“My government intends to bring forward measures to maintain the ability of the law enforcement and intelligence agencies to access vital communications data under strict safeguards to protect the public, subject to scrutiny of draft clauses.” —The Queen’s Speech, 2012
There, peeking out amongst the 19 bills announced during the Queen’s Speech a few days ago, was the worst kept secret in current discussions of legislative reform on the issue of intrusive surveillance: also called the Draft Communications Data Bill.
Whilst the details of the bill are not yet complete, the idea is to allow competent institutions—the police and intelligence agencies, but also possibly other Whitehall departments and local Government, to have real-time access to internet communications meta-data. That is, knowledge of the existence rather than the content of our emails, Facebook messages, tweets, etc. This is presumably based on the proposition that knowing how pieces of communication collectively form networks can pay dividends for security, whilst also being less intrusive than prying into their contents.
It is also called, by anyone who doesn’t like it, the “Snooper’s Charter.” Privacy and civil liberty groups like Big Brother Watch and Liberty, and politicians like David Davis, have condemned the bill as illiberal, intrusive and indiscriminate. The largest upswell of opposition has so far focussed on the fact that, if such surveillance is to be real-time, it cannot be subject to a prior warrant by either magistrate or minister. However, under the current law that governs this kind of intercept, the Regulation of Investigatory Powers Act 2000 (or RIPA), this kind of communications meta-data can already be collected for a wide number of reasons (say, the collection of tax), by a wide number of bodies (say, the Environment Agency) on the internal authorisation of a senior member of that agency. How this will change under the new bill is not clear, but it seems unlikely that the bill steps over a dark Orwellian threshold, as suggested by its critics.
Getting bogged down in a debate about the difference between the existence and content of a message misses the point somewhat. Nearly everyone accepts that the government will sometimes need to access information intrusively. What they expect is that this is done in an accountable, proportionate and necessary way. And this is the clincher: RIPA, the body of law that is supposed to guarantee this, is 12 years old, and was drafted well before social media began to fundamentally change how we communicate with each other. From private Facebook messages to semi-public wall posts to public tweets, many different forms of social media interaction simply don’t “fit” into the structure of current law.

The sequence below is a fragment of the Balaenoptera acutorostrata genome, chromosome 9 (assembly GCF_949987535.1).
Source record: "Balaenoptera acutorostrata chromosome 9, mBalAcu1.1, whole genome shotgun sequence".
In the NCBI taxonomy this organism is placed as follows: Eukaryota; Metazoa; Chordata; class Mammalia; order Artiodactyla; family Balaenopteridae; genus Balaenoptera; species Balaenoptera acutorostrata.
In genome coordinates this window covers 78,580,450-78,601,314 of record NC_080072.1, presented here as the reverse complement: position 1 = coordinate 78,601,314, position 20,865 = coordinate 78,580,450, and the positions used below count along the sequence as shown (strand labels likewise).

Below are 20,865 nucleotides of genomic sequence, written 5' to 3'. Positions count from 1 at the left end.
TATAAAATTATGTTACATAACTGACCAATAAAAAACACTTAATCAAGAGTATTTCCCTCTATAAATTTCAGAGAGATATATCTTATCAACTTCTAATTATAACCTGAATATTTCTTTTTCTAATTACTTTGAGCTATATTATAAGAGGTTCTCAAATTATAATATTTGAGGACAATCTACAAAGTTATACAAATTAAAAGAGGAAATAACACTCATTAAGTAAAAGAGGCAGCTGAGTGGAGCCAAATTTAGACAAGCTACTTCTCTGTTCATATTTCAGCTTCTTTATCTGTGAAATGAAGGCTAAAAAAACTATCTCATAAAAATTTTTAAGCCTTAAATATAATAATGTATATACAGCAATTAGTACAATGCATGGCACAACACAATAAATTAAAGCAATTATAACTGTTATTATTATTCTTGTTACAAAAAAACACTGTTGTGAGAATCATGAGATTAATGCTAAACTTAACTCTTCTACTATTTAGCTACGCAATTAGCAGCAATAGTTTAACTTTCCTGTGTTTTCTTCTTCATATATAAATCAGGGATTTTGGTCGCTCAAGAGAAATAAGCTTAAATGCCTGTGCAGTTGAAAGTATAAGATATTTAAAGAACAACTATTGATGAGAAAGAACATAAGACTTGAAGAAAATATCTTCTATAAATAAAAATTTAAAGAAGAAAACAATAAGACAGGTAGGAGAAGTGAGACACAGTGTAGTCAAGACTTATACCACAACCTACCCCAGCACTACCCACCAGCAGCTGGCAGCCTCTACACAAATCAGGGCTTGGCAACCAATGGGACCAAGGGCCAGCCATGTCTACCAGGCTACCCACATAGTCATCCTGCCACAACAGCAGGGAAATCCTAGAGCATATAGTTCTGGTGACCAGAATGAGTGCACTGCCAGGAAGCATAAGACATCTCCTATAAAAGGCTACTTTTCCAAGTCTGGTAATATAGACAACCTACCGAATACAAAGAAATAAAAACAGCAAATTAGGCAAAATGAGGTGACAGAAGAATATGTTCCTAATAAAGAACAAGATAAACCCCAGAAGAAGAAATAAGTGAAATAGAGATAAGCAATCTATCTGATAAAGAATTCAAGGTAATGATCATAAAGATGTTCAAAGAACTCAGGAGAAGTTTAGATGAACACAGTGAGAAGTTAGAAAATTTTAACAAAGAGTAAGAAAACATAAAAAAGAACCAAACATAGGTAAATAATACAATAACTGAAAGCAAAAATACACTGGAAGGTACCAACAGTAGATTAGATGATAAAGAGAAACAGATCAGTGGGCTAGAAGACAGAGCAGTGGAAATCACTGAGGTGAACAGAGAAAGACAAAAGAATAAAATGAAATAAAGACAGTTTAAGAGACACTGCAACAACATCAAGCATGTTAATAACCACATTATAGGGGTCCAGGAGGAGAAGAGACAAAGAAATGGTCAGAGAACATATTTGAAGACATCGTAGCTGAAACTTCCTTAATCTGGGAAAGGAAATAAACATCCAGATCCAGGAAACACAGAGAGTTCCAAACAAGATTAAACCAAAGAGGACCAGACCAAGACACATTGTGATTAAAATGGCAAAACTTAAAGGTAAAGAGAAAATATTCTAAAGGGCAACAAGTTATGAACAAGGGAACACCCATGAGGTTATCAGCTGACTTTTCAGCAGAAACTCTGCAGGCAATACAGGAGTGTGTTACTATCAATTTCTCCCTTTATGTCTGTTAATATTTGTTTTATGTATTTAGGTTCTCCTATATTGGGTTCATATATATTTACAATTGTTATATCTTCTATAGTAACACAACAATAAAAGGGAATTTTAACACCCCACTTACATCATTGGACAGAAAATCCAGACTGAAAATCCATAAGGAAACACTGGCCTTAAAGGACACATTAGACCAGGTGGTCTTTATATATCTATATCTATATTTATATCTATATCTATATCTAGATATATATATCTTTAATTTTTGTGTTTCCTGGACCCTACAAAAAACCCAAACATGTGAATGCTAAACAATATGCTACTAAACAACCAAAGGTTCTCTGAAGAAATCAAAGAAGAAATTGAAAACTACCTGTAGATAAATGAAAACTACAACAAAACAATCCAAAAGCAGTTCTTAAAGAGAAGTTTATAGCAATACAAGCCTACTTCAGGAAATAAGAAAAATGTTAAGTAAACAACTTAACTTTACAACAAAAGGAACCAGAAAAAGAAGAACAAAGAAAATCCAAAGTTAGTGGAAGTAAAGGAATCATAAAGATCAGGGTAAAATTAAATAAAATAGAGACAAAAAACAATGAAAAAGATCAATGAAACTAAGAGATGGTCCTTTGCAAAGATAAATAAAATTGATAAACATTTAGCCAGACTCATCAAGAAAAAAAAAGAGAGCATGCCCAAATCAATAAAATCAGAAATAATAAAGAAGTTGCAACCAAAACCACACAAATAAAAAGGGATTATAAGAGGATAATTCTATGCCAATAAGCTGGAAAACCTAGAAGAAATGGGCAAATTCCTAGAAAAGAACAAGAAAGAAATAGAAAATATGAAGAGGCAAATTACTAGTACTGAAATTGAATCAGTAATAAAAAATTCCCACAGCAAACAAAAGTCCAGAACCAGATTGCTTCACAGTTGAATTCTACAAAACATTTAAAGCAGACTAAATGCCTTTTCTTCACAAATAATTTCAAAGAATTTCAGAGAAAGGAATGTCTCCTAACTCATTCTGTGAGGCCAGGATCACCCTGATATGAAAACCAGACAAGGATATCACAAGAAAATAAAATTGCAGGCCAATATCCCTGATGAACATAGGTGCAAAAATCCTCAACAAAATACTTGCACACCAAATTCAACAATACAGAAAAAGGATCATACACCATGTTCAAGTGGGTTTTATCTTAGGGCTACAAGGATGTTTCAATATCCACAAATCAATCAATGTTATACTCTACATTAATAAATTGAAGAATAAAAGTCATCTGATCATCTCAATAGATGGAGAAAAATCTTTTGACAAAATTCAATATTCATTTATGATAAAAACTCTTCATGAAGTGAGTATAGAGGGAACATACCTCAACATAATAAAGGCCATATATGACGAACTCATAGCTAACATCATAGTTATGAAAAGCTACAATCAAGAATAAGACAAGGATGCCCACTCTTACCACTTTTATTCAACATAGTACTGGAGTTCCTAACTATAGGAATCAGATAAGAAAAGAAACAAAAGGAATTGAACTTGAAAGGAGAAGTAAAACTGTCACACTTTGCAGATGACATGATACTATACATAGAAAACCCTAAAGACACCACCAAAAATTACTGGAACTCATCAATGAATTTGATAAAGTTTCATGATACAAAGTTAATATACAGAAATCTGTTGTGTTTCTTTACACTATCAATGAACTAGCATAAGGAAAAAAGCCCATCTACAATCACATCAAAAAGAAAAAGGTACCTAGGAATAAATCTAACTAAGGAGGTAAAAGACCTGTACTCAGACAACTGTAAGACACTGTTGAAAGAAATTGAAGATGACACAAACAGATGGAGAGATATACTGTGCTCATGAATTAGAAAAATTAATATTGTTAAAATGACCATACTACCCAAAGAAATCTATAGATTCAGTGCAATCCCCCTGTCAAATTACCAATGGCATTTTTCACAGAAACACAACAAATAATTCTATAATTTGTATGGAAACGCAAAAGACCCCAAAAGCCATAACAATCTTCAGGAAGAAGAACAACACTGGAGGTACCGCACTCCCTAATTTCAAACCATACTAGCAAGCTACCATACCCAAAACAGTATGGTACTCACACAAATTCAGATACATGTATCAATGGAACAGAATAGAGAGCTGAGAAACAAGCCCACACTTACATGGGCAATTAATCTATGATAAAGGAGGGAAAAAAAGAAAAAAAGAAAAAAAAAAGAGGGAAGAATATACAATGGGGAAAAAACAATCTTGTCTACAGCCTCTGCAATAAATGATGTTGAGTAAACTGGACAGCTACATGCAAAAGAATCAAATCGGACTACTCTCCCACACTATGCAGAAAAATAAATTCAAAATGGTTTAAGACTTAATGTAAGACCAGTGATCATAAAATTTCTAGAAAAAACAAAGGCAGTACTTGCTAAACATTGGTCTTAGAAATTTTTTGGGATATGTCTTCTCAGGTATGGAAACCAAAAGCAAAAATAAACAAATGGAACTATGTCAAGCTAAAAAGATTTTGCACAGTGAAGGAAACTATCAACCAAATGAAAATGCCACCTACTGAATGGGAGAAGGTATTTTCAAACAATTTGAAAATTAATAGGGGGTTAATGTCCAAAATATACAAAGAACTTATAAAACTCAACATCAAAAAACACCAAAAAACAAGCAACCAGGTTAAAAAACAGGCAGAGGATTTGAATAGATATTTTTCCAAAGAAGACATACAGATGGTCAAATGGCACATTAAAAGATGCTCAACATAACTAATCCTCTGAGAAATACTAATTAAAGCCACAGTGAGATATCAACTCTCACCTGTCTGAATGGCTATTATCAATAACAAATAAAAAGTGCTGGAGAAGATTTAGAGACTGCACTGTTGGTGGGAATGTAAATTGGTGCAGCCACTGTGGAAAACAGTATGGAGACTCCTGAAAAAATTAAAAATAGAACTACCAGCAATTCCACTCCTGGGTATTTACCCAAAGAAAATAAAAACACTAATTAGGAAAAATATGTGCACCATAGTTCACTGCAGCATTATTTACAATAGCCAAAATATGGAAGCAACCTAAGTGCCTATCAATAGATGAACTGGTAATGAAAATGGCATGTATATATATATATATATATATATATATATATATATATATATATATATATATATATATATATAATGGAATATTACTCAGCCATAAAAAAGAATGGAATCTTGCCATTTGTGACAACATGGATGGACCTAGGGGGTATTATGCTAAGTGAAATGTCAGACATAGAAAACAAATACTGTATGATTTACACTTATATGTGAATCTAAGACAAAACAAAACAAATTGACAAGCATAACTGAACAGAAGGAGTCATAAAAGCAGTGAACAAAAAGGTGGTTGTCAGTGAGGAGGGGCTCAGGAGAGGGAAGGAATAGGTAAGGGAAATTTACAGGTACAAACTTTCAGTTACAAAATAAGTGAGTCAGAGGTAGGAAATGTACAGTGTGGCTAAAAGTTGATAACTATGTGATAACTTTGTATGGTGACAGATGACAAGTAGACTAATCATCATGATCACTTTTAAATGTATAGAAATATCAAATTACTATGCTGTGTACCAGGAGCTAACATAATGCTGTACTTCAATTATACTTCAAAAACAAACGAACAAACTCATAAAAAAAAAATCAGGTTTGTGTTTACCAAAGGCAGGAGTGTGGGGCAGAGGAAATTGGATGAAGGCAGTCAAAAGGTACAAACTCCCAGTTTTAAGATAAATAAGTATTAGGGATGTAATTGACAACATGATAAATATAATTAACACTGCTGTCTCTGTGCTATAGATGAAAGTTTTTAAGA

At its heart, RIPA has a spatial conception about what is public and private, and therefore what is intrusive or not. It is legally more intrusive to record a conversation in someone’s home than the same conversation in a public space. These ways of thinking about privacy cannot be readily applied to social media, and confusion often results. In 2010 a court in California exempted a defendant from turning over his “private” Facebook and Myspace messages whilst in the same year a court in New York delivered the opposite verdict. As social media becomes an increasingly important way that we communicate with each other (and also a significant subject of intelligence collection), it clearly makes sense for the government to adapt its capabilities to this new frontier lest it abdicate its most fundamental duty: to protect its citizens.
Earlier this month Demos published #Intelligence. Written by myself, Demos’ Jamie Bartlett and the former Director of Government Communications Headquarters (GCHQ) Sir David Omand, it is a blueprint for the ethical and effective collection of social media intelligence (shorthand: SOCMINT) by the state, in the interest of public security and safety. It is possible, we argue, for social media intelligence to both make a decisive contribution to public safety and security, and to do so in a way that is based on human rights and the associated principles of accountability, proportionality and necessity.
There are, broadly speaking, two types of social media intelligence. The first we call “non-intrusive open source.” A lot of information is freely available, in the public domain, and willingly put there by people. It is right that governments should be able to access this—in the same way companies or universities can.
But there is another type too. When the government begins to exercise the state-specific powers of breaking through people’s privacy settings to collect social media information to fulfil the state-specific responsibilities of security and safety, this is intrusive SOCMINT. It is this kind of collection which worries people, and needs to be based on clear rules. A framework that guarantees that the public is protected from the possible misuse or abuse of these powers must be animated by six principles:
1) There must be sufficient, sustainable cause;
2) There must be integrity of motive;
3) The methods used must be proportionate and necessary;
4) There must be right authority, validated by external oversight;
5) Recourse to secret intelligence must be a last resort if more open sources can be used; and
6) There must be a reasonable prospect of success.
The furore over the current draft bill has shown no signs of dying down. Indeed, as further details flesh out the bones of this draft bill in the following weeks— especially cost, access, retention and use—my bet is the debate will become more polarised and intense. Now, more than ever, the government needs to lay out a clearly articulated strategy for how the harm of intrusive surveillance of social media (and the internet more broadly) can be recognised, balanced and managed. I hope the draft bill does just this.